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Digital Stories project reveals pain of survivors

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Aug. 7 -- Wendy McNab's movie, featured in the Digital Stories event, discusses her relationship with her mother as she was growing up. (SUPPLIED PHOTO) METRO

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Aug. 7 -- Wendy McNab's movie, featured in the Digital Stories event, discusses her relationship with her mother as she was growing up. (SUPPLIED PHOTO) METRO Photo Store

The Millennium Library is hosting Digital Stories: Exploring the Legacy of Residential Schools, a film project in which several aboriginal adults describe their experiences being parented by residential school survivors.

Digital Stories will show at the Carol Shields Auditorium at the Millennium Library on Aug. 27 from 2 to 4 p.m.

Researchers Roberta Stout and Wendy McNab were part of the first group of women that created Digital Stories. Since 2010, they have presented their movies more than 40 times to universities, conferences, and organizations.

Outreach services librarian Kim Parry first heard about Digital Stories through a friend at the Oral History Centre.

"It’s about the intergenerational trauma, which a lot of people don’t think about. I just thought that these are the kinds of stories the library should be really showcasing," Parry said.

"It’s something that is close to our hearts," McNab, 42, said.

But breaking the silence was tough to do in the beginning. McNab said at first there had been six other women, including herself, that sat down to create the content for Digital Stories.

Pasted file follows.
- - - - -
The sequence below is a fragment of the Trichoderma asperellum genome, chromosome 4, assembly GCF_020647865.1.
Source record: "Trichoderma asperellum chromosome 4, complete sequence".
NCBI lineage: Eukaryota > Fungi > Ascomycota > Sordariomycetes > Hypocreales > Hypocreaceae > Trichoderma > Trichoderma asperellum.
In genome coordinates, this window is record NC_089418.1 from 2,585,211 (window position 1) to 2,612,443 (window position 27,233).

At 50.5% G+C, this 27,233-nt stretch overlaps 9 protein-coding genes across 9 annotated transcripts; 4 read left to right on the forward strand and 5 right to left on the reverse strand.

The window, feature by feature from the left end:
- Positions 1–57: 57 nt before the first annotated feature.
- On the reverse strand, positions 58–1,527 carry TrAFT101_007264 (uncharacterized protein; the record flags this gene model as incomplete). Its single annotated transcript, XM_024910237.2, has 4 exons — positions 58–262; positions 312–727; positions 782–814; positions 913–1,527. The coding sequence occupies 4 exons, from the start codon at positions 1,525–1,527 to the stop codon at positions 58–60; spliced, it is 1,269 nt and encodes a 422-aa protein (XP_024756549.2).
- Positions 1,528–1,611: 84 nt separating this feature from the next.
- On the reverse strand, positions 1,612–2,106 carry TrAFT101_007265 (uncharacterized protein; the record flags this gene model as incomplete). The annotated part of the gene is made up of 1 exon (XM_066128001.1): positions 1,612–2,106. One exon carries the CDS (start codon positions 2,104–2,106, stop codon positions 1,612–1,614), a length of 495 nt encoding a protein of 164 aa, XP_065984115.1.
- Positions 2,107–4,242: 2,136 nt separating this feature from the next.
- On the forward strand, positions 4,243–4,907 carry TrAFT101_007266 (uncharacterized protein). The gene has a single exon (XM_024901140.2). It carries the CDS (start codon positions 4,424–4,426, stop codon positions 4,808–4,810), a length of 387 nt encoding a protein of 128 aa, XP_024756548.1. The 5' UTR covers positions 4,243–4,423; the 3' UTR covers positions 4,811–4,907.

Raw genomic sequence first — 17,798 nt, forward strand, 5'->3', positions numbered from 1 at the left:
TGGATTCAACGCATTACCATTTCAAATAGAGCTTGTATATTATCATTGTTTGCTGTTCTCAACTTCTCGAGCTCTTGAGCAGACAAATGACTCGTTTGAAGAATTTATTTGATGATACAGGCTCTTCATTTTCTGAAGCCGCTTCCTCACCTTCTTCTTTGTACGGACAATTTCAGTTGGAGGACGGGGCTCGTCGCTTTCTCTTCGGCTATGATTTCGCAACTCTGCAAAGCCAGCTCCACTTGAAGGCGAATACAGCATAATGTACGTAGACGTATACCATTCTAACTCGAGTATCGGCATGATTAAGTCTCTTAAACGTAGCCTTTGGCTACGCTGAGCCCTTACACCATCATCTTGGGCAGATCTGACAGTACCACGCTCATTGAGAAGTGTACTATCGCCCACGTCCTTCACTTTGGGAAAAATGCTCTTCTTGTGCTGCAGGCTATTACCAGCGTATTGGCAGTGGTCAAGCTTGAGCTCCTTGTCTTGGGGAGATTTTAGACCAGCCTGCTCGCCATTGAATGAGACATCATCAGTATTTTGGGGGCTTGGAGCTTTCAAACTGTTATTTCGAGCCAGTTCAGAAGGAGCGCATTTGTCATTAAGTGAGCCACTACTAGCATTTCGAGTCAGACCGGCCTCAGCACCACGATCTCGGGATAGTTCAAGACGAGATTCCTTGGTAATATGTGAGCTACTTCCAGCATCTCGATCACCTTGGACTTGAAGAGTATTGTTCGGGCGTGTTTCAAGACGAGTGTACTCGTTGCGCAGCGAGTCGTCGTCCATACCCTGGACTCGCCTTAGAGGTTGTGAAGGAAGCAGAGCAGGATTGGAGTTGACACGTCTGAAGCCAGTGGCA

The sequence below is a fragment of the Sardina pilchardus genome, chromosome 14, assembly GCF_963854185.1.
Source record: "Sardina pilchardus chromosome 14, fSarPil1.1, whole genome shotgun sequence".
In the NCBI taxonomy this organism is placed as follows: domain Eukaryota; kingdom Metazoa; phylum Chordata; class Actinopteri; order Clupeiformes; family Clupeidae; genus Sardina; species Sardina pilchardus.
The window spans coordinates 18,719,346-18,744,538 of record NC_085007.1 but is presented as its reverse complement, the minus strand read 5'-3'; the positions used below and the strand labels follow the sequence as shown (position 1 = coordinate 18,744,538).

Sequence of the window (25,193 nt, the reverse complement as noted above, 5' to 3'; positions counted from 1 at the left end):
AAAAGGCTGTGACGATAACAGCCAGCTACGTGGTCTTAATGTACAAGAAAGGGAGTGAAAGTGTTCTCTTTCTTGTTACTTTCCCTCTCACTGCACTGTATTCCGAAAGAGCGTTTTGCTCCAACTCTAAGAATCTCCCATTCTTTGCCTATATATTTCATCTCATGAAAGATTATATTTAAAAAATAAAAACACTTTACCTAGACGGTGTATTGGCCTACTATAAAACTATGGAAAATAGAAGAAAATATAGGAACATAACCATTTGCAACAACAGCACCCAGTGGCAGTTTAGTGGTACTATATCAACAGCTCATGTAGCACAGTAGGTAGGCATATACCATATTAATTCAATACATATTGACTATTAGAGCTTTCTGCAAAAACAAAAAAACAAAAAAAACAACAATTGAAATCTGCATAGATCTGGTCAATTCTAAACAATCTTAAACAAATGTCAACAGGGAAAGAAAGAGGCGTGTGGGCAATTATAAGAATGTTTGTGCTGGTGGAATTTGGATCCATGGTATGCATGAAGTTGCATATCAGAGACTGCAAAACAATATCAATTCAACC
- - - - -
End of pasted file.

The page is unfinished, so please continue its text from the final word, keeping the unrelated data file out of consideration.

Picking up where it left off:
"That was the first time any of us had ever spoken about being parented by our mothers who went to residential school," McNab said.

However, McNab’s ultimate fear in pursuing this project was making her mother look bad.

"I didn’t want to make my mom sound like she was horrible, but there were certain things I wished my mom would’ve done for me," McNab admitted.

McNab outlined her relationship with her mother in her digital story called nikâwiy ekwa niya, which translates to mother daughter. The story focused on the absence of emotional expression in their mother-daughter relationship when McNab was growing up.

McNab said Digital Stories is a meaningful project because there is emotion and authenticity behind the research.

"There’s so much research that’s been done on us and it’s so disconnected," McNab said. "I’m talking about non-indigenous researchers. There’s no connection — it’s stats and facts and words. We don’t need non-indigenous researchers researching us anymore."

For more information about Digital Stories, visit pwhce.ca/program_aboriginal_digitalStories or call the library at 204-986-6450.

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